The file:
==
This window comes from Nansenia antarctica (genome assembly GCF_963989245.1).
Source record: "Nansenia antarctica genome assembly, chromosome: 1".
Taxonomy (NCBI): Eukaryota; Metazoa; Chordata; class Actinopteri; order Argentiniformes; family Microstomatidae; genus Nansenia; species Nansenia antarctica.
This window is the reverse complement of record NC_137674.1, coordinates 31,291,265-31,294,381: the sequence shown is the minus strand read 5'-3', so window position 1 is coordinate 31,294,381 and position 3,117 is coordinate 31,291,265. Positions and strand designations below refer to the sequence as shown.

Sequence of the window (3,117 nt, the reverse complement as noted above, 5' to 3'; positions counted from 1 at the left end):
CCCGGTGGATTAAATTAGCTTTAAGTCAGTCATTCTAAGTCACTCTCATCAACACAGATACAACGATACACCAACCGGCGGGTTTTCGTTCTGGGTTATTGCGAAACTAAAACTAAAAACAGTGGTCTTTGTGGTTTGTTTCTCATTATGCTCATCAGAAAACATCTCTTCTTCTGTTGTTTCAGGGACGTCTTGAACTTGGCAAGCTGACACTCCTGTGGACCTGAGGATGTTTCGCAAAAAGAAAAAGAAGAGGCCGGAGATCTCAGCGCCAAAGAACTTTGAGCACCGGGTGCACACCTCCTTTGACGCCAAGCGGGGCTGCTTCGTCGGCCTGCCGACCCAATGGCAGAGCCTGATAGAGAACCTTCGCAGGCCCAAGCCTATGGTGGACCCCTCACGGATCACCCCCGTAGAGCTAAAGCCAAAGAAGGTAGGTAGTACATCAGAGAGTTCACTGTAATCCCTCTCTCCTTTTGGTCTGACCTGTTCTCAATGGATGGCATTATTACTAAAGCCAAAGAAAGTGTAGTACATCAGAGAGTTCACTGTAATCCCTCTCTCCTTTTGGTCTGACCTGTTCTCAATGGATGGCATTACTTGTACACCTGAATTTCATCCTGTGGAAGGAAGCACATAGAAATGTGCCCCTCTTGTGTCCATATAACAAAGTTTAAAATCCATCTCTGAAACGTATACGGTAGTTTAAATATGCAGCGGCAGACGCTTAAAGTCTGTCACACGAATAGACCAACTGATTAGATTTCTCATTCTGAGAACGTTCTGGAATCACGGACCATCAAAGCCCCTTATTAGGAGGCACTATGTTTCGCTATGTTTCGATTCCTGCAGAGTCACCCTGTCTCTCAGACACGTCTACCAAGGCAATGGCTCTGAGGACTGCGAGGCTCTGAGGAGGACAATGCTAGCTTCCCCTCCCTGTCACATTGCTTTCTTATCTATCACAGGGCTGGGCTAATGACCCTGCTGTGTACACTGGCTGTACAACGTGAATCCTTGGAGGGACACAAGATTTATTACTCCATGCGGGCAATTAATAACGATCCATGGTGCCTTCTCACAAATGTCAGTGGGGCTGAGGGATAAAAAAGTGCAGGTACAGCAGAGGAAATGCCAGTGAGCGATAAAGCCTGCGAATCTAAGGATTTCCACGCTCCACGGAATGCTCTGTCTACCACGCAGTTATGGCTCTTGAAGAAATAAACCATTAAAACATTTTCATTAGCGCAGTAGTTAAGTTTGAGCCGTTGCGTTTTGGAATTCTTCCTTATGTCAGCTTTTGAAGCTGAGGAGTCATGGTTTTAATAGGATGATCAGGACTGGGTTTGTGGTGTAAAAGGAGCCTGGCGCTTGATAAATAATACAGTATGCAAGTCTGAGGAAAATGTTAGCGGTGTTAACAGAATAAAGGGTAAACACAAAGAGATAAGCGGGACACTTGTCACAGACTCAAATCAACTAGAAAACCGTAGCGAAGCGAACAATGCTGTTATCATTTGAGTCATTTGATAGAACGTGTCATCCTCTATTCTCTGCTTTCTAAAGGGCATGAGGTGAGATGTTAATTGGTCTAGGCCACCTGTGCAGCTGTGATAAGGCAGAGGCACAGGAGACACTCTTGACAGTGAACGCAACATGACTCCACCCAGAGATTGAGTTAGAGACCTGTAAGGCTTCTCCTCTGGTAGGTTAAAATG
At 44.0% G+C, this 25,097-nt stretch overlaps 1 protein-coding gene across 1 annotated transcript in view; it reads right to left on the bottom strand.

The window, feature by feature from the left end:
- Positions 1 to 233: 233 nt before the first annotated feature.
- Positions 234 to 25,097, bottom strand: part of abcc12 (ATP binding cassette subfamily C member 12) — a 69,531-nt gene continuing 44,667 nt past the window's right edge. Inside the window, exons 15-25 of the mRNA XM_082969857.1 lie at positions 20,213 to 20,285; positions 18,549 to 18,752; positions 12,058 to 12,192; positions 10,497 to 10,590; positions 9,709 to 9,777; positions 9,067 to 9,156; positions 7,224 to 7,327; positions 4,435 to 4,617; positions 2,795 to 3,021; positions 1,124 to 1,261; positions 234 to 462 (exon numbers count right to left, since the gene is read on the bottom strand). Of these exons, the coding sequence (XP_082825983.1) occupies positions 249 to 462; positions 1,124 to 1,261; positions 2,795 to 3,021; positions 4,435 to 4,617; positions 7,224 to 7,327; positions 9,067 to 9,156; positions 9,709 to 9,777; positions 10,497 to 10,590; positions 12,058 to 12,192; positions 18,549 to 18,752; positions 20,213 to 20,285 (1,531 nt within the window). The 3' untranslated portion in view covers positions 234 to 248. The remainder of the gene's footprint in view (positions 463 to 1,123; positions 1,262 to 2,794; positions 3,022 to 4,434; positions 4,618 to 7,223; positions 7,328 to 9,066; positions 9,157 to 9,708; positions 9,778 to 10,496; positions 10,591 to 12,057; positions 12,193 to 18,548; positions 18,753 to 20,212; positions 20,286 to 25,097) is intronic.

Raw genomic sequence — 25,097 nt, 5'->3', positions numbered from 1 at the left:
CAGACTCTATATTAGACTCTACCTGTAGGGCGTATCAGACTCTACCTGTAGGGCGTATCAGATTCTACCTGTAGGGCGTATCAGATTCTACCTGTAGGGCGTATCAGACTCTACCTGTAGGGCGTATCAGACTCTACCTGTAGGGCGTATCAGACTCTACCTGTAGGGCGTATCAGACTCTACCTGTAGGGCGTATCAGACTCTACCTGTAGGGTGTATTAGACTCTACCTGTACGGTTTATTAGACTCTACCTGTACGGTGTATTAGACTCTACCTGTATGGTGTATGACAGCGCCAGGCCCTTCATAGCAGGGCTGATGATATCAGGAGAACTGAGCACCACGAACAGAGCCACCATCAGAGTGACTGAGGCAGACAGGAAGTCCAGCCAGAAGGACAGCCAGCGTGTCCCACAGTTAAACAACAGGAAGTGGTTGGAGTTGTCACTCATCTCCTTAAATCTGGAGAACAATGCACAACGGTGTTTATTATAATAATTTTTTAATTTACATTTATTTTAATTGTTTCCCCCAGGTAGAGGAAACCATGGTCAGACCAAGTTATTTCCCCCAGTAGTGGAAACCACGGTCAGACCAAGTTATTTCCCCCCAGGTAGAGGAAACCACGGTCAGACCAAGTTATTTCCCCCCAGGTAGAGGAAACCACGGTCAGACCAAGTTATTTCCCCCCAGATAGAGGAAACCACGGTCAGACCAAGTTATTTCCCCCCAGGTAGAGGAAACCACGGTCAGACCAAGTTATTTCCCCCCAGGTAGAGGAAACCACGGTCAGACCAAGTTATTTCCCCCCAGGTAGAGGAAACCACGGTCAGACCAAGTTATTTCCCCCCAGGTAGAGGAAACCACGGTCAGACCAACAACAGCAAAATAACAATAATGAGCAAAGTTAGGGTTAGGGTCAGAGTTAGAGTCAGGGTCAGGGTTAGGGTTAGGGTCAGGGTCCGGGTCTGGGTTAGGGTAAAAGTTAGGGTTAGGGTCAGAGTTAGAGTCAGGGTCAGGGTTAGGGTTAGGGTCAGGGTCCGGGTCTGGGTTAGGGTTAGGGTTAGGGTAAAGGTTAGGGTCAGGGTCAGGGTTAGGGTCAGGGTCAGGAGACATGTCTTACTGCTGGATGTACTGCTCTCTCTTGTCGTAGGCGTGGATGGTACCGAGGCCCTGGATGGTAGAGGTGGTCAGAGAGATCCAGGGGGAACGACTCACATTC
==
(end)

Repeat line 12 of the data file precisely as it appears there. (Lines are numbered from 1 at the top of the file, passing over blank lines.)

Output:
CAGACTCTATATTAGACTCTACCTGTAGGGCGTATCAGACTCTACCTGTAGGGCGTATCAGATTCTACCTGTAGGGCGTATCAGATTCTACCTGTAGGGCGTATCAGACTCTACCTGTAGGGCGTATCAGACTCTACCTGTAGGGCGTATCAGACTCTACCTGTAGGGCGTATCAGACTCTACCTGTAGGGCGTATCAGACTCTACCTGTAGGGTGTATTAGACTCTACCTGTACGGTTTATTAGACTCTACCTGTACGGTGTATTAGACTCTACCTGTATGGTGTATGACAGCGCCAGGCCCTTCATAGCAGGGCTGATGATATCAGGAGAACTGAGCACCACGAACAGAGCCACCATCAGAGTGACTGAGGCAGACAGGAAGTCCAGCCAGAAGGACAGCCAGCGTGTCCCACAGTTAAACAACAGGAAGTGGTTGGAGTTGTCACTCATCTCCTTAAATCTGGAGAACAATGCACAACGGTGTTTATTATAATAATTTTTTAATTTACATTTATTTTAATTGTTTCCCCCAGGTAGAGGAAACCATGGTCAGACCAAGTTATTTCCCCCAGTAGTGGAAACCACGGTCAGACCAAGTTATTTCCCCCCAGGTAGAGGAAACCACGGTCAGACCAAGTTATTTCCCCCCAGGTAGAGGAAACCACGGTCAGACCAAGTTATTTCCCCCCAGATAGAGGAAACCACGGTCAGACCAAGTTATTTCCCCCCAGGTAGAGGAAACCACGGTCAGACCAAGTTATTTCCCCCCAGGTAGAGGAAACCACGGTCAGACCAAGTTATTTCCCCCCAGGTAGAGGAAACCACGGTCAGACCAAGTTATTTCCCCCCAGGTAGAGGAAACCACGGTCAGACCAACAACAGCAAAATAACAATAATGAGCAAAGTTAGGGTTAGGGTCAGAGTTAGAGTCAGGGTCAGGGTTAGGGTTAGGGTCAGGGTCCGGGTCTGGGTTAGGGTAAAAGTTAGGGTTAGGGTCAGAGTTAGAGTCAGGGTCAGGGTTAGGGTTAGGGTCAGGGTCCGGGTCTGGGTTAGGGTTAGGGTTAGGGTAAAGGTTAGGGTCAGGGTCAGGGTTAGGGTCAGGGTCAGGAGACATGTCTTACTGCTGGATGTACTGCTCTCTCTTGTCGTAGGCGTGGATGGTACCGAGGCCCTGGATGGTAGAGGTGGTCAGAGAGATCCAGGGGGAACGACTCACATTC